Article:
Warning: The following contains spoilers for Extraction 2.
Cut to: an impeccably dressed Idris Elba, back to the camera, voice carrying to a handcuffed Chris Hemsworth. “It’s like the goddamn Sound of Music out here, innit?” Here being some modernistic lair/home overlooking the Austrian alps. Here also being the final scene of Extraction 2, when Tyler Rake (Chris Hemsworth) reunites with partner Nik Khan (Golshifteh Farahani), after many days of prison breaks, chases, and acts of reckless endangerment to Austrian citizens.
Director Sam Hargrave and writer Joe Russo’s follow-up to 2020’s Extraction signals much more from the franchise with this final scene: Elba’s “man” (per the Netflix closed captions), asking Rake to come and do another job. Which could mean an Extraction 3, if not more.
Let’s rewind a bit.
Extraction 2 picks up directly where the first film left off: a grievously injured Tyler Rake falling from a bridge in Dhaka, Bangladesh. Rake obviously lives, and after some Walden Pond rehab, is recruited by Elba’s character for another rescue mission—this time Rake’s sister-in-law and her children, who have been held captive by their incarcerated father and Georgian crime boss.
The emotional arc of the film, however, concerns Rake’s relationship with his ex-wife Mia and Rake’s lingering guilt over his son. (Many character relationships in the franchise, including the villains, involve triangular connections between a father, a son, and a mother.) Unable to watch his child die of cancer, Rake had instead chosen to return to Afghanistan. His son died in his absence, his wife divorced him, and Rake joined up with Nic, precipitating the events of Extraction.
Extraction 2 attempts to unpack Rake’s guilt and give him the sort of surrogate redemption op necessary for any half-baked emotional action film—atoning for one’s sins by rescuing some other kid. So, just like the first Extraction. Except different. Kind of.
What happens at the end of Extraction 2?
After successfully rescuing his ex-sister-in-law and their children from Georgia, Rake, Nik, and Nik’s brother Yaz fend off a counterattack from their impractical hideaway in Austria. The attack comes from the children’s uncle, Zurab (Tornike Gogrichiani), seeking avengement for his brother’s death. (Rake kind of murdered him during the prison break sequence.)
The team somehow evades the Georgian mafia and the local Austrian police and successfully brings the children and their mother to a safer safehouse. Yaz, however, is killed in the escape.
Zurab, hiding from authorities, then bates Rake into coming after him, which Rake does, hoping to kill Zurab and fully protect his ex-wife’s family (and also show his ex-wife that he’s not completely useless.) Throughout the film, Rake has also been fighting a secondary battle with his nephew, who waffles between loyalty to his mother and his father. (There’s probably some foiling here regarding Rake’s relationship with his own son, but we think it would be overreading to unpack it.)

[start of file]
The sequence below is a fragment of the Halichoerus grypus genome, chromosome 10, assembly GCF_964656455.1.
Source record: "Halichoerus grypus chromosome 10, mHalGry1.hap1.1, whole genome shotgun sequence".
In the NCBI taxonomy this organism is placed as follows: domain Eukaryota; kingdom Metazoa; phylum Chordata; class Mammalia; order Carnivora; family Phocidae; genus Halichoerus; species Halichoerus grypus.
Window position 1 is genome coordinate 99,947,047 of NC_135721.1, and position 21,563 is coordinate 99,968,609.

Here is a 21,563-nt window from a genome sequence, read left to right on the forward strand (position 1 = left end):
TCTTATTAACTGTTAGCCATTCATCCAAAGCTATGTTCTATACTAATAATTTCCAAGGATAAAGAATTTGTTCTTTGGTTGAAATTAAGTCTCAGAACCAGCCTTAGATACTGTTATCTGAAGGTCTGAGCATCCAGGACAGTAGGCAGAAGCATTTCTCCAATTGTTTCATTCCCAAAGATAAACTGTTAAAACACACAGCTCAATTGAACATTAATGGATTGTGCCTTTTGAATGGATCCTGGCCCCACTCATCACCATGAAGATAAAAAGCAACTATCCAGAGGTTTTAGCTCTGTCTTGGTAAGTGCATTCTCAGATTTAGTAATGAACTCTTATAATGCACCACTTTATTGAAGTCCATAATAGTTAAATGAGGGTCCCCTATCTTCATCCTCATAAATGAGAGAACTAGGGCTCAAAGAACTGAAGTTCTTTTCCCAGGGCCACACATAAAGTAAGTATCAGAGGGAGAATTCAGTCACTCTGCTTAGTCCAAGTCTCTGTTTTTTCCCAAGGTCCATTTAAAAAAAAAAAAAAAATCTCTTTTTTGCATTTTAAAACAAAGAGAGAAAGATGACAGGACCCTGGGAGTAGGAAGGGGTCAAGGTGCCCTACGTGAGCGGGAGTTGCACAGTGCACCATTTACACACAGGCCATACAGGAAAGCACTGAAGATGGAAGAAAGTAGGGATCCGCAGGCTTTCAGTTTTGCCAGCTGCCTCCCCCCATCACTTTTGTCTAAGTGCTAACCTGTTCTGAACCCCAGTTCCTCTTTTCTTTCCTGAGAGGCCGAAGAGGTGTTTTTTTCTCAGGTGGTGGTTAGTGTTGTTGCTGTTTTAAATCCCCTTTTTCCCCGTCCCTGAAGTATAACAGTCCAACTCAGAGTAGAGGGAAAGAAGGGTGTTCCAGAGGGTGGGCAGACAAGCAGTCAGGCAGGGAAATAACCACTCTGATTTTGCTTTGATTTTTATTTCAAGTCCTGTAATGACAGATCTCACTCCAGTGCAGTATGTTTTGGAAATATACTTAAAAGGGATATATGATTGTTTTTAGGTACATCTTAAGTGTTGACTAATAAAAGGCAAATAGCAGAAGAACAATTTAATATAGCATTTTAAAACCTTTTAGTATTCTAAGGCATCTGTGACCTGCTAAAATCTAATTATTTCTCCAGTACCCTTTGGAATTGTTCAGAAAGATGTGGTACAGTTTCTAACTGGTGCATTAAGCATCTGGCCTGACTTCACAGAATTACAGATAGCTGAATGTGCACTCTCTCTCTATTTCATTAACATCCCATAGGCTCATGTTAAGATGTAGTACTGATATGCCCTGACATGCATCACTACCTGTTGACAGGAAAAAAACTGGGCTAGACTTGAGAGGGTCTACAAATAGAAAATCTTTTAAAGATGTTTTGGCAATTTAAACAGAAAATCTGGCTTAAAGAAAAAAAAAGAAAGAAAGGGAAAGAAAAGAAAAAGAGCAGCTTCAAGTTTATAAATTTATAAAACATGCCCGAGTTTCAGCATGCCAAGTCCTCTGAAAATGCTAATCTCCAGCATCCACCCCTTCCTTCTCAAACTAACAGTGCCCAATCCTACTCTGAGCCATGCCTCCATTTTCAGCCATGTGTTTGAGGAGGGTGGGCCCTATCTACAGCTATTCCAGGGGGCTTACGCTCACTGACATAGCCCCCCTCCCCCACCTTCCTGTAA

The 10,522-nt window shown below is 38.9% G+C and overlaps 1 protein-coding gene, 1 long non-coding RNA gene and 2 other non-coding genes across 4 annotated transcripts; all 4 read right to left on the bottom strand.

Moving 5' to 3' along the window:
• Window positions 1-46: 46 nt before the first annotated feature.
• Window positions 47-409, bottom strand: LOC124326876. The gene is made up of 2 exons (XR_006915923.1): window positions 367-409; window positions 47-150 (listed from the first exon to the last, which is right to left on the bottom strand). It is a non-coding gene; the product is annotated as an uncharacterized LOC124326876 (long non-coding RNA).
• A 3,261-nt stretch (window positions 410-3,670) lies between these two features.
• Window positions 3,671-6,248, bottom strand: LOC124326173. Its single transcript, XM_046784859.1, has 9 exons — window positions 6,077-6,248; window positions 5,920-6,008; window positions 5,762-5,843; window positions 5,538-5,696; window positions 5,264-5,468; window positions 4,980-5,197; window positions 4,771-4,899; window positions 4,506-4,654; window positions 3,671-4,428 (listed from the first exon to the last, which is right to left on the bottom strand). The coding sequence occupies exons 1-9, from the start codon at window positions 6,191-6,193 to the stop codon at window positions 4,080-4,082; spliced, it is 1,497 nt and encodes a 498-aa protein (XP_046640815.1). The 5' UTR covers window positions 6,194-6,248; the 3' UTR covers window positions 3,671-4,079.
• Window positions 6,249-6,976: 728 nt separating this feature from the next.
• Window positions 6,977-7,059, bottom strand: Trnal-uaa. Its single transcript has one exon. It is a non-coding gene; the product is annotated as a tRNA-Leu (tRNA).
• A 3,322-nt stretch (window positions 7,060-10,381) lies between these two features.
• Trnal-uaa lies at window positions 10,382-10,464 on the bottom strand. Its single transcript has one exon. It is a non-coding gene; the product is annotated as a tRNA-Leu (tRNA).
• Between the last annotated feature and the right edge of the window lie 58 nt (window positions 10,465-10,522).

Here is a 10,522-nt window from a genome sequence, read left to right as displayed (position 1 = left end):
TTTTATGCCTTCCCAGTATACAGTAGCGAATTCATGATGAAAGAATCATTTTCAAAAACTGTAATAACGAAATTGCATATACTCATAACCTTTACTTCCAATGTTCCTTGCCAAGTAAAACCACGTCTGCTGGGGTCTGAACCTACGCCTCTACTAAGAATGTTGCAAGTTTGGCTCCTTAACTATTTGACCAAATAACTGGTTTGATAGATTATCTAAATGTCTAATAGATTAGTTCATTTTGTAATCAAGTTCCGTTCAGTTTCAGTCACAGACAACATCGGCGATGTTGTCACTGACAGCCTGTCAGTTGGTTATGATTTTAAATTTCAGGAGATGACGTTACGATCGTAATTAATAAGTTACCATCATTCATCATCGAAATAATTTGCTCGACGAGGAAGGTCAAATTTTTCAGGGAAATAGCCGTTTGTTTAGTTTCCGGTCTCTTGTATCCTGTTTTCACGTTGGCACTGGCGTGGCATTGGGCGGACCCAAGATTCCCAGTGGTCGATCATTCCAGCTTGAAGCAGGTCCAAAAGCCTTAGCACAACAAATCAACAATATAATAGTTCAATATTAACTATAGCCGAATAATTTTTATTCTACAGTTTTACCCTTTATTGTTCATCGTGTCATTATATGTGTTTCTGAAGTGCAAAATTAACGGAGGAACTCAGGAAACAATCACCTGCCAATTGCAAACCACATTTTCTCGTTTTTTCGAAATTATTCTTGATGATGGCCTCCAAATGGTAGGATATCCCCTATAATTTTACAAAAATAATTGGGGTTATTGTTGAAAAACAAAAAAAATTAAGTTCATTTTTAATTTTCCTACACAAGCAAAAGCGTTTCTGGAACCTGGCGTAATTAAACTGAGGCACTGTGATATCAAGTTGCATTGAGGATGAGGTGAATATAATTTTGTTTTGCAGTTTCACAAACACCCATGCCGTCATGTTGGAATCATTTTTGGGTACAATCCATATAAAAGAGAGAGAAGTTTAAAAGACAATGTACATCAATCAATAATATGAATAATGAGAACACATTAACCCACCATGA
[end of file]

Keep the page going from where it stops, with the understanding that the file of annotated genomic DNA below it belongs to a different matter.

The confrontation ends in a shootout. Zurab is killed. Rake’s nephew redeems himself (and Rake) by turning on his uncle. With Nik in Rake’s arms like Michelangelo’s “Pieta,” paramilitary police enter the church and apprehend the two, completing the main action of the film.
After a fade to black, Nik is then shown in the next scene, alive but handcuffed to a hospital bed, inside Schwarzau Prison in Austria. Rake is shown in Graz-Karlau Prison elsewhere in Austria. (Their mission included no protection from local authorities; the two were likely arrested for all kinds of murder and civil chaos.)
In the next scene, Rake limps to a phone booth for visitation with his ex-wife, Mia, who tells Rake that her sister and their children have been resettled in America under witness protection. Rake thanks Mia for “doing what I couldn’t,” i.e., being with their son when he died. Mia then reveals Rake’s final impression on their son, whose final memory of his father, Rake believes, was watching him leave. “His last image of you wasn’t you walking out on him,” Mia tells Rake. “It was you going off to save people.” His final words were: “I want to be brave, like Dad.”
While there’s no reconciliation between the couple, Mia’s words give Rake the kind of closure he needs to accept his shitty parenting decision (and ultimately get back to killing people, which is where the franchise will inevitably return.)
In the final scene, Rake is driven from the prison, reunited with Nik, and offered a new job, one that will apparently help to commute his and Nik’s prison sentence.
What does the Extraction 2 ending mean for the future of the franchise?
The ending obviously opens more doors than it closes—a creative choice made by Russo and Hargrave to lay foundation for future Extraction properties.
Speaking with Screen Rant about casting Idris Elba, Hargrave said that “Joe [Russo] had always wanted to expand the Extraction universe, and to populate it with super talented actors who could carry their own movies in this universe and start their own franchises.”
Casting Idris Elba, then, was one such deliberate choice to expand the franchise.
While there hasn’t yet been word from Netflix on future development, we’re likely to learn more as viewership numbers roll in. The first Extraction hit the streaming network in April 2020; Netflix then announced plans for a sequel in May.
Should viewership numbers prove satisfactory, we’re likely to get word about Extraction 3 in the coming weeks. Who’s getting kidnapped next?
Joshua St Clair is an Assistant Editor at Men’s Health Magazine.